Largest cell in an arrangement

Q. What is the complexity of finding the largest volume bounded cell in an arrangment of $n$ hyperplanes in dimension $d$?

I feel I should know this... But I am not finding a definitive reference.

Is it $\Omega(n^d)$? How about the $d{=}2$ specialization: The largest area bounded cell in an arrangement of lines?

Somehow doing better than $O(n^d)$ looks hard. If the cell is significantly larger than its average expected size, one can use sampling, to find it. Formally, assume the bounded cells (in the plane) form a polygon of area $1$ (this polygon $Q$ can be computed in near linear time in the plane). Assume the largest bounded cell $C$ in the arrangement of lines has area $\alpha \gg 1/n^2$. Sample, $m = (\log n)/\alpha$ points from $Q$ - and let $P$ be the resulting point set. With high probability one of the points falls inside $C$, and computing all the faces in the arrangement containing points of $P$ takes $O(( n^{2/3} m^{2/3} + n + m)*\mathrm{polylog})$ time using standard magic (i.e., algorithms for computing many faces in the arrangement of lines).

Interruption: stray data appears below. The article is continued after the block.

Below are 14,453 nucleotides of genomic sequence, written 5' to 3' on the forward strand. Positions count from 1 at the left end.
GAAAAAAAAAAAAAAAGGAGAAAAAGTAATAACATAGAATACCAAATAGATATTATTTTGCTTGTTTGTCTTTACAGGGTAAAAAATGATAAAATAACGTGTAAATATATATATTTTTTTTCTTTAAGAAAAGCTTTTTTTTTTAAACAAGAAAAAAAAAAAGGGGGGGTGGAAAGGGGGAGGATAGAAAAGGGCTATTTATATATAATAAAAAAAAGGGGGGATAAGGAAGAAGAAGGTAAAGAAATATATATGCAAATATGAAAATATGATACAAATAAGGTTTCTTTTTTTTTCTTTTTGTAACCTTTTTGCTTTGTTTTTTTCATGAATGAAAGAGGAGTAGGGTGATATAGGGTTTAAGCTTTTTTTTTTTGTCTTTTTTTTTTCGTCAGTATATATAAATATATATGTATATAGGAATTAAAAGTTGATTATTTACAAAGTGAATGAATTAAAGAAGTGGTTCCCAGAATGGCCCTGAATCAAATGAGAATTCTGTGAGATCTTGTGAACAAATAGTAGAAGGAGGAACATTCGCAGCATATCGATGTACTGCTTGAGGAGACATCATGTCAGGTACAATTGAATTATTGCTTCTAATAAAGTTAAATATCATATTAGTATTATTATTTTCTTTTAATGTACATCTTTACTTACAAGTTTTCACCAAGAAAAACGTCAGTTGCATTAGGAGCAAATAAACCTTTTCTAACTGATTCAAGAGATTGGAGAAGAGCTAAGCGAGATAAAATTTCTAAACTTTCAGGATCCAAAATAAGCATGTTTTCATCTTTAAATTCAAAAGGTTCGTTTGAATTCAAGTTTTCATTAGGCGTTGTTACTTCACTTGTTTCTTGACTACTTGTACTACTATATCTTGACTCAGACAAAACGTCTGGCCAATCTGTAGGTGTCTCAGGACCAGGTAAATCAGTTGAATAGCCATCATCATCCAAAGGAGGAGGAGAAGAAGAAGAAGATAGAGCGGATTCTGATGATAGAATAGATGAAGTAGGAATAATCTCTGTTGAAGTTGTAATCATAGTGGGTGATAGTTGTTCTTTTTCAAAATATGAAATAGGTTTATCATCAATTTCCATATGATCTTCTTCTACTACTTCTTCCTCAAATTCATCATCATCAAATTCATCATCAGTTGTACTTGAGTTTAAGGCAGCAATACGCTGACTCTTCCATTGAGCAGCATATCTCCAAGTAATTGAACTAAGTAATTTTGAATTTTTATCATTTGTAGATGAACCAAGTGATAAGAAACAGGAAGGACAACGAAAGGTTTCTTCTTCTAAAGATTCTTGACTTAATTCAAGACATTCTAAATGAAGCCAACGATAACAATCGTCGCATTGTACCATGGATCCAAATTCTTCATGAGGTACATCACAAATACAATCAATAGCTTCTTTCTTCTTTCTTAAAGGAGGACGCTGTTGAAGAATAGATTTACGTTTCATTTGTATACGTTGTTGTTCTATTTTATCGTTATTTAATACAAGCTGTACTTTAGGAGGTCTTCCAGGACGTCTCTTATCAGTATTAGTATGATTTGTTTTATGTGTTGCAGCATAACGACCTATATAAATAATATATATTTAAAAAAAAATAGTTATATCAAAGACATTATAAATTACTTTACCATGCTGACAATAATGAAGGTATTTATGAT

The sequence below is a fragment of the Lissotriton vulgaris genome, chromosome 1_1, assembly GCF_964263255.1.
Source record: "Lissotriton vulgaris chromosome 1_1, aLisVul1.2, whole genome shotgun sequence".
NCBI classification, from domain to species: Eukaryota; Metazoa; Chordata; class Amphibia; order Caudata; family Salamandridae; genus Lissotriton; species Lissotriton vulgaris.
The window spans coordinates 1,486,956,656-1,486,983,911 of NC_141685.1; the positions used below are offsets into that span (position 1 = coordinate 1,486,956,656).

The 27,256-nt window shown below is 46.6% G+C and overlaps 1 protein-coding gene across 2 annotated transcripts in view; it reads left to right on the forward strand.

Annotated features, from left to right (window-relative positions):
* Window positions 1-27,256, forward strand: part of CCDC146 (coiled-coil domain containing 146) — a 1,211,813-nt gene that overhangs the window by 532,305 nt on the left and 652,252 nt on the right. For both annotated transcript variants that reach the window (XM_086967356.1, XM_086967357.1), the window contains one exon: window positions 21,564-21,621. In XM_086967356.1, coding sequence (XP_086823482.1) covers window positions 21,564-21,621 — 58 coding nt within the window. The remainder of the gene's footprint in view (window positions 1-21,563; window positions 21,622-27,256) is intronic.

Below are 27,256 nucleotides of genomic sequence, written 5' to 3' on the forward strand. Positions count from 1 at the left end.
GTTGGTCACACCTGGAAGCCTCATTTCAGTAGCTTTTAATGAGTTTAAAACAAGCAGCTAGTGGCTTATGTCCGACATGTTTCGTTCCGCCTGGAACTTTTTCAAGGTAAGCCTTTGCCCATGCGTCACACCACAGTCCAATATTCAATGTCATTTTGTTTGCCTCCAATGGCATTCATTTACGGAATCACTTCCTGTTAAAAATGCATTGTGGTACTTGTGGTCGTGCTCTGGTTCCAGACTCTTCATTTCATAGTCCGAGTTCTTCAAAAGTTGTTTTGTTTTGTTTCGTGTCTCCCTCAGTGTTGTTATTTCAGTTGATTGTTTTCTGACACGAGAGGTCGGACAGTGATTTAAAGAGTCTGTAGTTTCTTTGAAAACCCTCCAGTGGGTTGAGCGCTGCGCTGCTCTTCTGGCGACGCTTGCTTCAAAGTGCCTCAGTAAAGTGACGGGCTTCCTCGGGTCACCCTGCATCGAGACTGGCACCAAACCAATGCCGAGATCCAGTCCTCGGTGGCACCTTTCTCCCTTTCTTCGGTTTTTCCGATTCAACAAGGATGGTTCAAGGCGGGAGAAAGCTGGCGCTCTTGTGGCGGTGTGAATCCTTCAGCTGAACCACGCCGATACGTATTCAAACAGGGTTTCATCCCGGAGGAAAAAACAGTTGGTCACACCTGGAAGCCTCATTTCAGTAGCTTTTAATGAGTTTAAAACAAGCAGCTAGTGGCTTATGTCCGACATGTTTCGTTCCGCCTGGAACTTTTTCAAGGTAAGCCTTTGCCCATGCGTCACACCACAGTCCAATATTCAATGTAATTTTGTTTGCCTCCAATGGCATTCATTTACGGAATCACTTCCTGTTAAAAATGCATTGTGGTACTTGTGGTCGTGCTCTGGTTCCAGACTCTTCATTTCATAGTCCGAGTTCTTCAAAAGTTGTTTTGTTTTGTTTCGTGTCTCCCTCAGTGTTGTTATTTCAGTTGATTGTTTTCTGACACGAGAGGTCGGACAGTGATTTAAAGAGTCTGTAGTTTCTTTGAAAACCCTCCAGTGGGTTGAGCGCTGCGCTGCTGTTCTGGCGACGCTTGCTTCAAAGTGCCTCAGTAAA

It is now straightforward to apply binary search on $\alpha$, to get an algorithm that computes the largest cell, in time $O\Bigl( \bigl(n + 1/\alpha + n^{2/3}/\alpha^{2/3}\bigr) \mathrm{polylog n}\Bigr)$, where $\alpha$ is the fraction of area of the largest cell out of the total area of the bounded cells (i.e., the area of $Q$).

• Very clever! Even though it only works when $\alpha \gg 1/n^2$. – Joseph O'Rourke May 30 '15 at 19:48